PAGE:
Richard Walter Richards GC (AM exchanger)

b. 14/11/1894 Bendigo, Victoria, Australia. d. 08/05/1986 Point Lonsdale, Victoria, Australia.

DATE AND PLACE OF GC ACTION: 09/10/1915-20/03/1916 Antarctica.

Richard Walter Richards (1894-1986) was born on 14th November 1894 in Bendigo, Victoria, Australia, the son of James and Olive Estelle (nee Stringer). He was educated at Bendigo High School, before entering Melbourne University where he studied Maths and Science. On completion of his studies, he took up his first job as a lecturer at the Ballarat School of Mines (SMB) in 1914.

Richard W Richards GC

In 1914, he saw and answered an advertisement for a “fit young physicist”. He was offered the job and was informed that he would be working for a geologist Dr Stevens, and be stationed at Cape Evans, from where others would commence he depot laying and he was released from his post at SMB. He then joined his fellow crew members on the “Aurora” at Hobart in Tasmania. The Aurora was to take the men to McMurdo Sound in the Ross Sea from where they would disembark together with supplies for themselves, their dogs and for the supplying of depots for Ernest Shackleton’s Imperial Trans-Antarctic Expedition which was to start off from the Weddell Sea.

The expedition had its object the crossing of the Antarctic, a distance of some 1,700 miles. As sufficient supplies for the whole journey could not be carried, it was necessary to establish a chain of depots on the Ross Sea side as far south as possible. With this in mind, the Aurora was sent to McMurdo Sound at the southern end of the Ross Sea, as it was intended that only part of the stores and equipment were to be unloaded. In May the Aurora was blown out to sea by a blizzard and was unable to return. The ten crew members ashore were stranded. However, realising that failure to establish the depots would undoubtedly result in the loss of the main body of the expedition, they resolved, in spite of the grave shortage of supplies, to carry out their allotted task. Eight men, including Richards set out in October with two sledges and four dogs, and 162 days elapsed before they returned, having covered a distance of 950 miles. Reverend Spencer-Smith had to be dragged on the sledge for 42 days. Lieutenant Mackintosh collapsed with 100 miles remaining, imposing an additional burden on the active members of the party, who were all suffering from scurvy and snow blindness and were so enfeebled by their labours that at times they were unable to cover more than 2 or 3 miles in 15 hours. Reverend Spencer-Smith died with only 19 miles remained to be covered. Mackintosh and Mr Hayward died later. However, the mission was completed. But all their efforts were in vain when Shackleton’s part of the mission failed.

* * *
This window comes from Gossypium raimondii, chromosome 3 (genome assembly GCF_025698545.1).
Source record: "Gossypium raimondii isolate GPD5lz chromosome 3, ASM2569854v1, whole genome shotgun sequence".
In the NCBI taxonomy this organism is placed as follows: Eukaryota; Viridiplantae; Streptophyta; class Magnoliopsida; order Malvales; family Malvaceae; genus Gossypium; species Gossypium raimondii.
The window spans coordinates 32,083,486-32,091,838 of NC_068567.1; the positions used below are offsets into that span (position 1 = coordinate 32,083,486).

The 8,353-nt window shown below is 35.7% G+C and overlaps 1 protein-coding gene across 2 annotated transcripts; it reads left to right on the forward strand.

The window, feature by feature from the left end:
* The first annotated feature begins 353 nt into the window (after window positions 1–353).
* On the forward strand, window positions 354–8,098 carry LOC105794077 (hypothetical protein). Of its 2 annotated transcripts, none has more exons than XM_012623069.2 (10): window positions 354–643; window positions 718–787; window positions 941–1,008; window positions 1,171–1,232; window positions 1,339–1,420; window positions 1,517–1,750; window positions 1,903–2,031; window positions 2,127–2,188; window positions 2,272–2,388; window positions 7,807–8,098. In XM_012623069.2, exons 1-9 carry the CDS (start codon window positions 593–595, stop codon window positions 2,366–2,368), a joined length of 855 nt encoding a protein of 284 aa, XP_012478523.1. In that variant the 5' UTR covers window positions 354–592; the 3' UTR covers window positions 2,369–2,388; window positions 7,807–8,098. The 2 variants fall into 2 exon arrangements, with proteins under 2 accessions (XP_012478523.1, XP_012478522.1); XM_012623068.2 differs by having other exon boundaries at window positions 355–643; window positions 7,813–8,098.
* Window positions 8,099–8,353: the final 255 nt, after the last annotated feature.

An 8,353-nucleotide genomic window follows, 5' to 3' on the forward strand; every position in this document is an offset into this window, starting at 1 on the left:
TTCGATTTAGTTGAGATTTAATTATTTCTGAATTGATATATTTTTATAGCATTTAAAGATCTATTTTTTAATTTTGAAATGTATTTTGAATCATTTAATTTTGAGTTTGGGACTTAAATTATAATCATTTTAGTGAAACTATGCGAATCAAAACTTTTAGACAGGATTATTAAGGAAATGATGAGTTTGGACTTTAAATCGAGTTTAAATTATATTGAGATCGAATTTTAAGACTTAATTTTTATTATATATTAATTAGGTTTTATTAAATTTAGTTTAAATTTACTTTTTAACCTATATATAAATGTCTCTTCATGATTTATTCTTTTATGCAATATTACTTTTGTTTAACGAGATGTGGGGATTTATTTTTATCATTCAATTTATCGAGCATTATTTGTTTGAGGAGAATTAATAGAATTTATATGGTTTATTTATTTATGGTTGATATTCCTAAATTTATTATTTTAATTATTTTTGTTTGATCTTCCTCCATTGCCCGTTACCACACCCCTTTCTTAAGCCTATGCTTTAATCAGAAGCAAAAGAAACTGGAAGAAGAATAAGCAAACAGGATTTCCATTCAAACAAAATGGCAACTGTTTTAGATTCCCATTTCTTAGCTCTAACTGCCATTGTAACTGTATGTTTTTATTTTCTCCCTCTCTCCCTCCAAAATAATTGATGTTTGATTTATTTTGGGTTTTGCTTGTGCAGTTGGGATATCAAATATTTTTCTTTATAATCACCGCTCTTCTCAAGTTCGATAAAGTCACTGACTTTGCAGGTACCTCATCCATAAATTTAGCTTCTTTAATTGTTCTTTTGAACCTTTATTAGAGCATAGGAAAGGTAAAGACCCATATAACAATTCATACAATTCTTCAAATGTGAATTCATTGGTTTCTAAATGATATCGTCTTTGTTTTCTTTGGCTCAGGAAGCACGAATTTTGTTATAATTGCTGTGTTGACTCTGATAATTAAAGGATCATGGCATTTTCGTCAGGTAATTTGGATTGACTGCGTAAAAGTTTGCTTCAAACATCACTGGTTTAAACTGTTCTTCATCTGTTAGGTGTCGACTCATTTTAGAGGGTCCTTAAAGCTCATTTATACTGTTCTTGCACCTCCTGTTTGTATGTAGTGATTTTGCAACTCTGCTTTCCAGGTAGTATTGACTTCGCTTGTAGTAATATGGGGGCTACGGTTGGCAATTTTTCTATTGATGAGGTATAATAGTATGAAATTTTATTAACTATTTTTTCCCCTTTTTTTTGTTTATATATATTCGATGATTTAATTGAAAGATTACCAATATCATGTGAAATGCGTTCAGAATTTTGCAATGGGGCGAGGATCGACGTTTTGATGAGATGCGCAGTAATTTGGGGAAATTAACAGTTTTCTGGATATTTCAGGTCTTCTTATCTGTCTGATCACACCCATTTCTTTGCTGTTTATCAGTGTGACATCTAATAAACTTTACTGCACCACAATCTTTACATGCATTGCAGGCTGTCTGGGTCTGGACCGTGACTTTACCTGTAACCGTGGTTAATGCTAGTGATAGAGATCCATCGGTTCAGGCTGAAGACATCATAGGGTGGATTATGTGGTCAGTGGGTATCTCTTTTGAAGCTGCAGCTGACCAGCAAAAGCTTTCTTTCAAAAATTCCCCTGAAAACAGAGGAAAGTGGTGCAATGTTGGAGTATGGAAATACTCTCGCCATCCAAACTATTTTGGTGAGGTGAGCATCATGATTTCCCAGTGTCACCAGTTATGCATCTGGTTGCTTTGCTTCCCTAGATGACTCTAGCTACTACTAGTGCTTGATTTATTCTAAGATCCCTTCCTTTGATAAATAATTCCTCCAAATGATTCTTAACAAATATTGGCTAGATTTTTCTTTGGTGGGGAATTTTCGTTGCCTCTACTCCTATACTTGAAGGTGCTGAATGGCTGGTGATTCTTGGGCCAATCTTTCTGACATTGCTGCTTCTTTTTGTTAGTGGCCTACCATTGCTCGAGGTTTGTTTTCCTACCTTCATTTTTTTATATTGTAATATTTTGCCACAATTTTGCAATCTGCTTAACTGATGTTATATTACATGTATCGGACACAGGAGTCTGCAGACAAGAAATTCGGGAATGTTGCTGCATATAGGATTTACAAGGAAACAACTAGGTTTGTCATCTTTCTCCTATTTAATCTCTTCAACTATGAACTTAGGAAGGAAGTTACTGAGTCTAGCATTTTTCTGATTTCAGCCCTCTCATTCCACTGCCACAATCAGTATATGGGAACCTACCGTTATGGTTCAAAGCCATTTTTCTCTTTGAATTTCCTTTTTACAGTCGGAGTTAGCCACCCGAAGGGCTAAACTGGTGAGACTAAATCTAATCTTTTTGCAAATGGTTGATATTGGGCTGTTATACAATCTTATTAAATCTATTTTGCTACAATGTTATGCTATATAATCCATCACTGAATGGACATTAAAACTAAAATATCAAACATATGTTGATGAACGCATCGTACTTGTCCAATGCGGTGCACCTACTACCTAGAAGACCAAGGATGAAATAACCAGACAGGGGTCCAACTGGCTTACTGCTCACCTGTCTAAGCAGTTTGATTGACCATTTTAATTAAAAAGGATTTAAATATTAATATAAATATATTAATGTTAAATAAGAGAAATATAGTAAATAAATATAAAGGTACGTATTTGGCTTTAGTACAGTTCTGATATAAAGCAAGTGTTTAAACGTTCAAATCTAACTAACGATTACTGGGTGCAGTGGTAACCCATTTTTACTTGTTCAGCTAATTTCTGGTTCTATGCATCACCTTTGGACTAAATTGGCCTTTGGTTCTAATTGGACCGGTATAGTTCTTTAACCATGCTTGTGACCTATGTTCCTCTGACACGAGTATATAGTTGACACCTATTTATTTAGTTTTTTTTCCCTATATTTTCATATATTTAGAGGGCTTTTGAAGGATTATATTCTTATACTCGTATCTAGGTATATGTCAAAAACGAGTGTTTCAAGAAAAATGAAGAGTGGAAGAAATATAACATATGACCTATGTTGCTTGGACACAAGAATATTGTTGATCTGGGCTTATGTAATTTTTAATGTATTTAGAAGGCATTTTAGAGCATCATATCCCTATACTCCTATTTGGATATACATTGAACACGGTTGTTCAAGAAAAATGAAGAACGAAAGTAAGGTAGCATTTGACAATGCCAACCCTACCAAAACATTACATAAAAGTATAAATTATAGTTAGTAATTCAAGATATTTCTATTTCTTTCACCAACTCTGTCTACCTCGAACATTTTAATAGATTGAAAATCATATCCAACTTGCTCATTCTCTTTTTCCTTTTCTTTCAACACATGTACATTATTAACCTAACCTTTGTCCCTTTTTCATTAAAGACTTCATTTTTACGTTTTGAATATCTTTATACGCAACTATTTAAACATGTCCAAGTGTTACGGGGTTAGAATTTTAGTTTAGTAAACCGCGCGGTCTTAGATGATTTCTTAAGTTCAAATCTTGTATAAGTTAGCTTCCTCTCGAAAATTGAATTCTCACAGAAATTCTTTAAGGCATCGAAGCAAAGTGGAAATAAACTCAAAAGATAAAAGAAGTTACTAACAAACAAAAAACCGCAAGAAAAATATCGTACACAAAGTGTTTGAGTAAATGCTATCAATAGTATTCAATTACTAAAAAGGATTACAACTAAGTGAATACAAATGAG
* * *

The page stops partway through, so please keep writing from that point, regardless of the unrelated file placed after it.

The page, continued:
On 4th July 1923 the London Gazette published the announcements of the award of an Albert Medal to Richards, Petty Officer E.E.M. Joyce, Victor George Hayward and Petty Officer H. E. Wild RN. On his return from Antarctic via New Zealand to Australia in 1917, he resumed his work in Ballarat as Lecturer in Physics and Antarctic Mathematics during which time he was to develop many different pieces of experimental equipment in the laboratories. He was also awarded the Polar Medal with clasp “Antarctic 1917”, one of only seven recipients of the medal.

Dick, as he was known, married Dorothy Hambly in 1919 and they had two sons Peter and Bryan and a daughter, Patricia. During World War II, as well as his duties at the School of Mines, he was a scientific advisor for the production of optical apparatus and in 1946 he was appointed Principal of SMB which post he held for 12 years and with which he was associated for 44 years. He retired from the SMB in 1959. An annual award to the best student at Ballarat School of Mines is the Richard Richards Medal. He also wrote a book “The Ross Sea Shore Party”, which was published by the Scott Polar Research Institute, Cambridge.

In 1972, Dorothy died and in 1973, he married a widowed old friend Joyce Roberts. In 1971, he chose to accept the offer to exchange his Albert Medal for a George Cross after a change in the Royal Warrant. He donated his Albert Medal to the Canterbury Museum, New Zealand. Sadly, Hayward, Wild and Joyce had all passed away prior to the exchange and were not eligible.

Dick passed away on 8th May 1986 in Port Lonsdale, near Geelong, Victoria. He was buried with his first wife Dorothy in Queenscliff Cemetery, Port Lonsdale. In 1982, he had donated his GC, Polar Medal with clasp, a compass (which bears Shackleton’s signature) and his personal diary of the expedition to Canterbury Museum to accompany his Albert Medal.





Carol Judkins – Image of Richards GC Grave in Queenscliff Cemetery, Point Lonsdale.